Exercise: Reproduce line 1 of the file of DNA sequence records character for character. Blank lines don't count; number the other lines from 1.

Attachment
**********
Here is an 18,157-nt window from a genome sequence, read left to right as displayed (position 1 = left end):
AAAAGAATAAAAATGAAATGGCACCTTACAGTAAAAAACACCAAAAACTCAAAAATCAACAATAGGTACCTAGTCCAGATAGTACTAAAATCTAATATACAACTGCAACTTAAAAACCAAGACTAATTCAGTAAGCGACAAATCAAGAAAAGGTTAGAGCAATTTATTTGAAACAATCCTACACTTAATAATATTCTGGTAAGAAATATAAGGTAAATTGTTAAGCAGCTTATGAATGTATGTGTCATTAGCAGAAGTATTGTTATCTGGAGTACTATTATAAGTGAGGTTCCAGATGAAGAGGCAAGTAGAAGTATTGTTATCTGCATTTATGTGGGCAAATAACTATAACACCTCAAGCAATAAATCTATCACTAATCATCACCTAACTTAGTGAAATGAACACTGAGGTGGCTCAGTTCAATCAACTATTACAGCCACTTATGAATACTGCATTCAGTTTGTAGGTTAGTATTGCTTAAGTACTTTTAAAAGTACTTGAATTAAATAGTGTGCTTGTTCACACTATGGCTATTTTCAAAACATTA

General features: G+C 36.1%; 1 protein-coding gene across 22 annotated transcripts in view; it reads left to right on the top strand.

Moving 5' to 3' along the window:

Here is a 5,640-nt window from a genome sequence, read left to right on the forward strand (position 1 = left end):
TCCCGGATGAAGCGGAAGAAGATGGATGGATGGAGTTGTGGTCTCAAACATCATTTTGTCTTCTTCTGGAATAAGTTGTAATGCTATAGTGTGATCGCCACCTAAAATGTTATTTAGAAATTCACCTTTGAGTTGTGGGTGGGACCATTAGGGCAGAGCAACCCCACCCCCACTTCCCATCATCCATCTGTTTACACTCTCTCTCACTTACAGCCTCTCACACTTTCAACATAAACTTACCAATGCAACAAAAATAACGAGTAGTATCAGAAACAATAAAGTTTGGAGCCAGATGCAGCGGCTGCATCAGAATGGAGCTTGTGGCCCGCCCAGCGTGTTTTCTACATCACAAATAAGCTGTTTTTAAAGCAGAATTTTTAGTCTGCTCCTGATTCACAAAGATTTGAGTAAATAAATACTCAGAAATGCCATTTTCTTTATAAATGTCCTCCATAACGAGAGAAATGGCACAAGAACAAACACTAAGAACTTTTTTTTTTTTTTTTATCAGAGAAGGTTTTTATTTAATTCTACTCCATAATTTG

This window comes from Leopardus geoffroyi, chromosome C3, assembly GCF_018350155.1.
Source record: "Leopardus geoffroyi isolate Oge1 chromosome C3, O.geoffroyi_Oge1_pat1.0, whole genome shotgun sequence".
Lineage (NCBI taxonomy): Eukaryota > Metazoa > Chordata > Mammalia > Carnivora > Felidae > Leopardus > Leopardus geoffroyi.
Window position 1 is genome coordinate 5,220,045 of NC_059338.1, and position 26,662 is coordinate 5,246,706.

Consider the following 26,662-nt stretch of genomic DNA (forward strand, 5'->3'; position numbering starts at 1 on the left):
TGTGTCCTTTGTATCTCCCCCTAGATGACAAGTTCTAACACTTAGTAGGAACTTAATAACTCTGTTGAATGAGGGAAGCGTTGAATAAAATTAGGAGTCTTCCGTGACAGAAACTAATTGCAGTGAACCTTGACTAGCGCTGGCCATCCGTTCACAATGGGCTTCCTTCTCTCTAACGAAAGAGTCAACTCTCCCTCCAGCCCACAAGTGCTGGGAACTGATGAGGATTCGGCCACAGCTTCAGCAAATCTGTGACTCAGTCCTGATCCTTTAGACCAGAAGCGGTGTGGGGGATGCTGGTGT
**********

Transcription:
Here is an 18,157-nt window from a genome sequence, read left to right as displayed (position 1 = left end):